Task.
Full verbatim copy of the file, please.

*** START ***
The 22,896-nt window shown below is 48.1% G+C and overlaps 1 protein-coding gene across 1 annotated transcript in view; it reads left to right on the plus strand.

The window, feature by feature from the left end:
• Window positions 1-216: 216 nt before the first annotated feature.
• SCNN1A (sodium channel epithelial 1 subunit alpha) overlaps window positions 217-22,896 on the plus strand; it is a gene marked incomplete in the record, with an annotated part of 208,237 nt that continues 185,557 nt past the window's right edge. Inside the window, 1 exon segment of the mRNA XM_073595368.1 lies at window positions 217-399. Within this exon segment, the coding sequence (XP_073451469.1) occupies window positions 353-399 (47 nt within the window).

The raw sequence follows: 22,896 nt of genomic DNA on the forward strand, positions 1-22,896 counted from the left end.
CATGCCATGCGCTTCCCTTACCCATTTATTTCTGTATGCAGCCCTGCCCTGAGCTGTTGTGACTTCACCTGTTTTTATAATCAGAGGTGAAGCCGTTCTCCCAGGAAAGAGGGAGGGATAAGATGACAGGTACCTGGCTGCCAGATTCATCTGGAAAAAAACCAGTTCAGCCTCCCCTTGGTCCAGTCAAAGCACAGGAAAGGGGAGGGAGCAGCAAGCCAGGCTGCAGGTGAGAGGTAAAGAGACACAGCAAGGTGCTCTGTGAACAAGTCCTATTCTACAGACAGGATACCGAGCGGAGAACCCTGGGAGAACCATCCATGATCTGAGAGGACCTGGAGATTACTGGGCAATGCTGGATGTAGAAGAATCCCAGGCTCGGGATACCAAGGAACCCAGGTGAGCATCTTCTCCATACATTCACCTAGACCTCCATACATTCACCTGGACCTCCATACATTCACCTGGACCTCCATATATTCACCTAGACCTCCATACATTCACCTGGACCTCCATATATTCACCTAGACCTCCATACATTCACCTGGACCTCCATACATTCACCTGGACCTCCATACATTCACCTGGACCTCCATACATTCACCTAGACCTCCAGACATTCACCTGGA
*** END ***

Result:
The 22,896-nt window shown below is 48.1% G+C and overlaps 1 protein-coding gene across 1 annotated transcript in view; it reads left to right on the plus strand.

The window, feature by feature from the left end:
• Window positions 1-216: 216 nt before the first annotated feature.
• SCNN1A (sodium channel epithelial 1 subunit alpha) overlaps window positions 217-22,896 on the plus strand; it is a gene marked incomplete in the record, with an annotated part of 208,237 nt that continues 185,557 nt past the window's right edge. Inside the window, 1 exon segment of the mRNA XM_073595368.1 lies at window positions 217-399. Within this exon segment, the coding sequence (XP_073451469.1) occupies window positions 353-399 (47 nt within the window).

The raw sequence follows: 22,896 nt of genomic DNA on the forward strand, positions 1-22,896 counted from the left end.
CATGCCATGCGCTTCCCTTACCCATTTATTTCTGTATGCAGCCCTGCCCTGAGCTGTTGTGACTTCACCTGTTTTTATAATCAGAGGTGAAGCCGTTCTCCCAGGAAAGAGGGAGGGATAAGATGACAGGTACCTGGCTGCCAGATTCATCTGGAAAAAAACCAGTTCAGCCTCCCCTTGGTCCAGTCAAAGCACAGGAAAGGGGAGGGAGCAGCAAGCCAGGCTGCAGGTGAGAGGTAAAGAGACACAGCAAGGTGCTCTGTGAACAAGTCCTATTCTACAGACAGGATACCGAGCGGAGAACCCTGGGAGAACCATCCATGATCTGAGAGGACCTGGAGATTACTGGGCAATGCTGGATGTAGAAGAATCCCAGGCTCGGGATACCAAGGAACCCAGGTGAGCATCTTCTCCATACATTCACCTAGACCTCCATACATTCACCTGGACCTCCATACATTCACCTGGACCTCCATATATTCACCTAGACCTCCATACATTCACCTGGACCTCCATATATTCACCTAGACCTCCATACATTCACCTGGACCTCCATACATTCACCTGGACCTCCATACATTCACCTGGACCTCCATACATTCACCTAGACCTCCAGACATTCACCTGGA